Standing inside a black box with cuffs cutting into my wrists, goggles pressing into my head and tethered to the ceiling, I sweatily wonder what bizarre thing I will do next in the name of journalism.
The Mid-Market boutique gym opened in 2019 and managed to survive the pandemic that folded well-established gyms and yoga studios.
Co-founders Ryan DeLuca and Preston Lewis built what they call the “crown jewel” of their Idaho-based business in high-tech San Francisco and often use the word “disrupt” to characterize their influence on the fitness industry, a verb favored by techies and one that may or may not be borne out by their backgrounds in the supplement and bodybuilding industries.
With thoughts of video-game villains drifting through my mind, I wondered: Could a VR gym transform how people work out? More importantly, could it transform me into a svelte superhero?
Not-So-Brave New World
Black Box doesn’t have the trappings of a typical gym: no sets of weights, cardio machines, mirrored walls. True to its name, I’m led to a black-walled box, one that feels stuffy even with a fan whirring overhead. After I don a headset and wrist “pucks,” a woman’s soothing voice guides me through training videos that teach me to slice and punch the air and to employ a retractable arm for chest presses and rows.
The game’s concept is simple. Users are in an arena, trying to keep enemies from getting to a crystal—just as you’re trying to capture theirs. I defend and attack by quickly doing air slices and punches and those rows and presses.
The time ticks by, and sweat accumulates under my headset, but I can’t say I’m having fun. Something about the whole experience—the groaning engagement of the arm, the claustrophobic box, the awkwardness of the headgear—makes me long to jump in a swimming pool or step on a yoga mat.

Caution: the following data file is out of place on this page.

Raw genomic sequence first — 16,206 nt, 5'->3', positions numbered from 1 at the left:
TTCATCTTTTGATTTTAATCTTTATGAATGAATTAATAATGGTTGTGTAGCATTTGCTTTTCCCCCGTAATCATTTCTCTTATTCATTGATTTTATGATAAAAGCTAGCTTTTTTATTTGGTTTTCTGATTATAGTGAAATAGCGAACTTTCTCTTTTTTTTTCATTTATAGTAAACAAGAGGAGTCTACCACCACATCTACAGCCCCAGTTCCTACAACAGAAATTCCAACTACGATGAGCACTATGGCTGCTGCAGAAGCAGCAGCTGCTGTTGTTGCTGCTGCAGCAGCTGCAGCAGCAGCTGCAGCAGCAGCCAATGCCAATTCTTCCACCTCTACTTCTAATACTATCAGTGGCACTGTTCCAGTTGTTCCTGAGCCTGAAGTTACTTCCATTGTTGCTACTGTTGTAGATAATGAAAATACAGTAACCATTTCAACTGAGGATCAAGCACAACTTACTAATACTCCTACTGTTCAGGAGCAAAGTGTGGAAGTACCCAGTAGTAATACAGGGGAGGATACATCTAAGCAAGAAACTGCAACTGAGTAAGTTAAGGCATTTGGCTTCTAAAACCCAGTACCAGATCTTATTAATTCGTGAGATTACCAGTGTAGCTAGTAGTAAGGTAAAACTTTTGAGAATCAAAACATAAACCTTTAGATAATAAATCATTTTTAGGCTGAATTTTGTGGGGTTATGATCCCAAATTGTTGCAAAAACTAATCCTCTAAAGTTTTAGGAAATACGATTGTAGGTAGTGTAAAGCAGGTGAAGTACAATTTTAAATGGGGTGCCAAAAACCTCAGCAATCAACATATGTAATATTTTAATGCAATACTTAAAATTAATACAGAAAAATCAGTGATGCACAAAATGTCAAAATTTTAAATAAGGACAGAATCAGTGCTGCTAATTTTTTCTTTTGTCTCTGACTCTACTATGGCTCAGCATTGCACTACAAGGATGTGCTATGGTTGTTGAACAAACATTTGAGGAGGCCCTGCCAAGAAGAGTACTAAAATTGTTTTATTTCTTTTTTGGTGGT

I think about what Lewis told me: “VR is going to change the world. It’s the final platform.”
But so far, I’m not convinced.
Four years in, Black Box continues to struggle with educating the public about its signature workout, a combination cardio and resistance workout in a 30-minute session that has an automatic weight setting to adjust to your abilities.
“The main challenge is getting people to understand what a virtual reality strength workout is,” said Ralph Rajs, Black Box’s chief operating officer.
Because Black Box depends on proprietary equipment that’s not portable, maintaining expensive brick-and-mortar locations is a must. It adds to the overhead of a VR exercise program that simple headset routines like Supernatural don’t have.
While membership has returned to pre-pandemic levels, business could be better.
“We're still not quite where we'd like to be with memberships,” Rajs said.
The gym has kept prices the same over the past year (between $79 to $149 on sale and $240 to $320 full price monthly, which is in line with the cost of a premium gym membership), including a more than 50% discount offer to encourage more members to join. Three out of the six locations closed in the past year—the remaining three are in San Francisco and Idaho—and its membership and prices have remained flat, even in a time of runaway inflation.
Rajs remains upbeat about Black Box’s future, saying its novelty guarantees success—there’s simply no one else offering what they do.
Lewis, the co-founder, says creating what he sees as an addictive routine, he believes Black Box solves the fitness problem that’s always been thorniest: getting people to stick to their workouts.
“It’s Nike meets Marvel,” Lewis said of Black Box, claiming that members love the gym because of its “addictive” nature—a routine that makes sweating your butt off feel like fun and games. Customers also love the sense of competition created by the commenting, liking and leaderboard features built into the Black Box mobile application, Lewis said.
I pull off my headset and place it in the “Clean Box,” a small black box that’s supposed to kill bacteria with ultraviolet light. But I can’t help but wonder about all the strangers’ sweat on those non-machine-washable goggles.
Walking out of Black Box, I feel less like a superhero and more like a kid who has just crawled off a sticky couch in their parents’ basement.